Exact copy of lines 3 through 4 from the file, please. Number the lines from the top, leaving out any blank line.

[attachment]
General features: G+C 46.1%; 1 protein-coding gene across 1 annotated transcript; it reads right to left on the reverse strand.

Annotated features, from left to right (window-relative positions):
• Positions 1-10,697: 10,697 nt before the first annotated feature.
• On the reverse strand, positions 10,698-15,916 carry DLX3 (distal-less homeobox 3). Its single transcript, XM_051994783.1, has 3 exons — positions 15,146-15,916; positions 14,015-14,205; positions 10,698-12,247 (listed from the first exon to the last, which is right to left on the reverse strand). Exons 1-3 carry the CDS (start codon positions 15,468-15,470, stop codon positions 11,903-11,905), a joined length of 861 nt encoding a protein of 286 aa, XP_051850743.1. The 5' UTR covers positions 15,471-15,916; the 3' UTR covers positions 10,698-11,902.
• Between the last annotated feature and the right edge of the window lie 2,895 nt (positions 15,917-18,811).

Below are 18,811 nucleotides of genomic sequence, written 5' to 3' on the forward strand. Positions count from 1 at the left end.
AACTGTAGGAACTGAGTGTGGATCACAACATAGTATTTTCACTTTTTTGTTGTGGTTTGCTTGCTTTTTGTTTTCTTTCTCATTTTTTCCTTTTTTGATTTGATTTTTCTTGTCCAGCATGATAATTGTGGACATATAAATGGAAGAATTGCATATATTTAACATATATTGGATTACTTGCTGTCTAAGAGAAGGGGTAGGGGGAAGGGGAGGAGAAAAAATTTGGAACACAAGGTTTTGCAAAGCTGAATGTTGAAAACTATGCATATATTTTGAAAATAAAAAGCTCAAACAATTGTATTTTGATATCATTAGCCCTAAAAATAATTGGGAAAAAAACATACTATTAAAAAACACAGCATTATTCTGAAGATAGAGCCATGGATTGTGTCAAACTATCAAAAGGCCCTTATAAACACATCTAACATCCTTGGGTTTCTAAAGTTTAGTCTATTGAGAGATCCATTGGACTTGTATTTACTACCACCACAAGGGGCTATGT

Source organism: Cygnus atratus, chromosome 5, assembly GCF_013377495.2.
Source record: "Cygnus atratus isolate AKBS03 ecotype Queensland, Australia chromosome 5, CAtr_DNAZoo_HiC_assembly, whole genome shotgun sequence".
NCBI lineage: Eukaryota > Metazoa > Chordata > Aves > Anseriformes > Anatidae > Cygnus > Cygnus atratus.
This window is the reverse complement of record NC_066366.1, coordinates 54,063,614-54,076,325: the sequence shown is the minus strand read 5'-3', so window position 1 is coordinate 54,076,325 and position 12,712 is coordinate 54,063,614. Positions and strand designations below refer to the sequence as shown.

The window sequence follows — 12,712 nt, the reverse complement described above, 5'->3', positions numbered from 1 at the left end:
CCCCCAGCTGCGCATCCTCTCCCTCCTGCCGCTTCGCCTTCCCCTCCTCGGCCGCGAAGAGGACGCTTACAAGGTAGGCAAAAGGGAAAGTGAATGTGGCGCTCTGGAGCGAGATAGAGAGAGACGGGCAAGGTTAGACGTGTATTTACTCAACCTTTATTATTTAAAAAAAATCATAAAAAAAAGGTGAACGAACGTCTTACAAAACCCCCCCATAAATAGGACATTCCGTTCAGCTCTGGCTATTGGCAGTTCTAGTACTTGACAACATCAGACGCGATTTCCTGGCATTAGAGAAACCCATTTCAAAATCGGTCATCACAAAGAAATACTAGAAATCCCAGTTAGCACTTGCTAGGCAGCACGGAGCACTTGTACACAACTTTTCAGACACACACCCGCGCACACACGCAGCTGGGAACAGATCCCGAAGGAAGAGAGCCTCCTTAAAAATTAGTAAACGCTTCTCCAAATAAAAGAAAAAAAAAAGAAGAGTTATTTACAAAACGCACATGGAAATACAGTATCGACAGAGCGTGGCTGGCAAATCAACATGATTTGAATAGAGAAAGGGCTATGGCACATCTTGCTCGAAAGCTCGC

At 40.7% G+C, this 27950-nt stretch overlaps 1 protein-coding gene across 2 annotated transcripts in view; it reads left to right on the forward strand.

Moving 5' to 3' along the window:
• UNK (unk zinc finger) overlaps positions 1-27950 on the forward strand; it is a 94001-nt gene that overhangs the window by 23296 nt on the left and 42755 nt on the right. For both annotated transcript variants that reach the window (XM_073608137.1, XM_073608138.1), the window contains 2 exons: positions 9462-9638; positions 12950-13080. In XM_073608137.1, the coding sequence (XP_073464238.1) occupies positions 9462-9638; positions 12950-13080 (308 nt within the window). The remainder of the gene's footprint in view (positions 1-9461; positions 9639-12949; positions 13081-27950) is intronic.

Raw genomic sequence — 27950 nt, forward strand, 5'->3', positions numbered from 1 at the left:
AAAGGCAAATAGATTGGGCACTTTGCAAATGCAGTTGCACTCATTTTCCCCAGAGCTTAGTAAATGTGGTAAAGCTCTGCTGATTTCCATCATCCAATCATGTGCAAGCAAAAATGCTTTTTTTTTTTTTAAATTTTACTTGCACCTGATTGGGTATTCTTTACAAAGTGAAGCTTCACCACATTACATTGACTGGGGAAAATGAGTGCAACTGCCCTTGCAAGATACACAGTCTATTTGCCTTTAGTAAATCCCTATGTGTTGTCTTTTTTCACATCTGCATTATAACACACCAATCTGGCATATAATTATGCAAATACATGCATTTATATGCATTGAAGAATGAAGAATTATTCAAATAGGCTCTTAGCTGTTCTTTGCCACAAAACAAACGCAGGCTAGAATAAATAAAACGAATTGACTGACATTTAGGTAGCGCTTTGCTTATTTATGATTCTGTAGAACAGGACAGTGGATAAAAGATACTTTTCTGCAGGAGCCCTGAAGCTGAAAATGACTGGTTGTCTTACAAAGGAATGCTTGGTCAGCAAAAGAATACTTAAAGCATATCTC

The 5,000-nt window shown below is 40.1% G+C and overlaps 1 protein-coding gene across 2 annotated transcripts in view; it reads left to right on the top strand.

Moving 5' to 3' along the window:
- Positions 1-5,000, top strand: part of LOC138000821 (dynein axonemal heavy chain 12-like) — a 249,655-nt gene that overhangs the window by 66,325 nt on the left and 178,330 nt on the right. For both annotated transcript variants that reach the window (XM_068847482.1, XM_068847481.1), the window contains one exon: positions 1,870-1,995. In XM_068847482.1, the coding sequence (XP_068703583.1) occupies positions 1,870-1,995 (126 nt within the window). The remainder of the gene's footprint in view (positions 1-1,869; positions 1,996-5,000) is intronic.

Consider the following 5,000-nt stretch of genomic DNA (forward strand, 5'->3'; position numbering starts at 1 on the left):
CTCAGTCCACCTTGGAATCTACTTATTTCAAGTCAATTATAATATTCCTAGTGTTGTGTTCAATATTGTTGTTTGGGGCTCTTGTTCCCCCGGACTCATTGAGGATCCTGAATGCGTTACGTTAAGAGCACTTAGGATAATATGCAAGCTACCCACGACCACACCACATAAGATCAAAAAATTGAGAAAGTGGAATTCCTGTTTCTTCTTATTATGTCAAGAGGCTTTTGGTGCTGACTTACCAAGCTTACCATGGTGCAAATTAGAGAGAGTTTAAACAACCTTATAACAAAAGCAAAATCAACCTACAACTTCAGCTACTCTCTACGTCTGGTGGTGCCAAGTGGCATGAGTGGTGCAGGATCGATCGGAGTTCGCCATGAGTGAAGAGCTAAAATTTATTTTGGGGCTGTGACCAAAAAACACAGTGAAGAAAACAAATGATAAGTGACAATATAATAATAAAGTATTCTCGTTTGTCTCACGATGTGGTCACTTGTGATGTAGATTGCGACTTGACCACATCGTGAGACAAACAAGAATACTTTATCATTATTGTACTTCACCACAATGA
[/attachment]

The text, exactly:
• Positions 1-10,697: 10,697 nt before the first annotated feature.
• On the reverse strand, positions 10,698-15,916 carry DLX3 (distal-less homeobox 3). Its single transcript, XM_051994783.1, has 3 exons — positions 15,146-15,916; positions 14,015-14,205; positions 10,698-12,247 (listed from the first exon to the last, which is right to left on the reverse strand). Exons 1-3 carry the CDS (start codon positions 15,468-15,470, stop codon positions 11,903-11,905), a joined length of 861 nt encoding a protein of 286 aa, XP_051850743.1. The 5' UTR covers positions 15,471-15,916; the 3' UTR covers positions 10,698-11,902.